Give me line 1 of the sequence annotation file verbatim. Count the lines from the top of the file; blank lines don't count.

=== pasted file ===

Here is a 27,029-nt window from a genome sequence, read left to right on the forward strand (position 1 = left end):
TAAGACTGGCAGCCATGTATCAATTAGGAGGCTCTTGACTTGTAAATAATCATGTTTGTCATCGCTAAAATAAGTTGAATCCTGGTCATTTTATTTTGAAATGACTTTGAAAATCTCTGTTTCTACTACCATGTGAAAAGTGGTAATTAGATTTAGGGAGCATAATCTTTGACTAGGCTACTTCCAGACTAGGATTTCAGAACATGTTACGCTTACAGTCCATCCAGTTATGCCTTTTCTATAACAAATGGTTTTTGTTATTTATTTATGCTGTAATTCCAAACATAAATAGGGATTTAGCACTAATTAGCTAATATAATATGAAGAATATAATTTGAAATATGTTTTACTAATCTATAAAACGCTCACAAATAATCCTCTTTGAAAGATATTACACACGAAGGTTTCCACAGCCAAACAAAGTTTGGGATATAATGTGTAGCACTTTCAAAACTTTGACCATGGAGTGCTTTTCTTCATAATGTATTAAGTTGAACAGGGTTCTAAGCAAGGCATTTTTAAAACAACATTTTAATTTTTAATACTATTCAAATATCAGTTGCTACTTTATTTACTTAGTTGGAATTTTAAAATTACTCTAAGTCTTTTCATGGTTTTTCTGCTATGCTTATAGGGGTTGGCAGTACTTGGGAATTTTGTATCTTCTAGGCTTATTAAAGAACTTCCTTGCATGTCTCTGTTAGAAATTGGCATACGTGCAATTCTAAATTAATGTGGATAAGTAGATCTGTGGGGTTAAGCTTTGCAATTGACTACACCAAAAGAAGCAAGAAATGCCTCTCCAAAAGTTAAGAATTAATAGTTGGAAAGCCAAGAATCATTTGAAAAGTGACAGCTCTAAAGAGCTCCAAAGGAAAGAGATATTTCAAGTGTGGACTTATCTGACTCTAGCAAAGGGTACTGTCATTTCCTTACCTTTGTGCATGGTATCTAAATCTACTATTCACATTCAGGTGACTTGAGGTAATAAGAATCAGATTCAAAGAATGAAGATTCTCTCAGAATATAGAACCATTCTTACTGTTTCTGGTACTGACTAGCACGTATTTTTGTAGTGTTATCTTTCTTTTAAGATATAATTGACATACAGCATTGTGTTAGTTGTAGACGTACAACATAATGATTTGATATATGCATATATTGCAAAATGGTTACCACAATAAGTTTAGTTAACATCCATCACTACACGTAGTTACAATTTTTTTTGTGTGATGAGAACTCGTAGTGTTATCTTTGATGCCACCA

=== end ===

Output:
Here is a 27,029-nt window from a genome sequence, read left to right on the forward strand (position 1 = left end):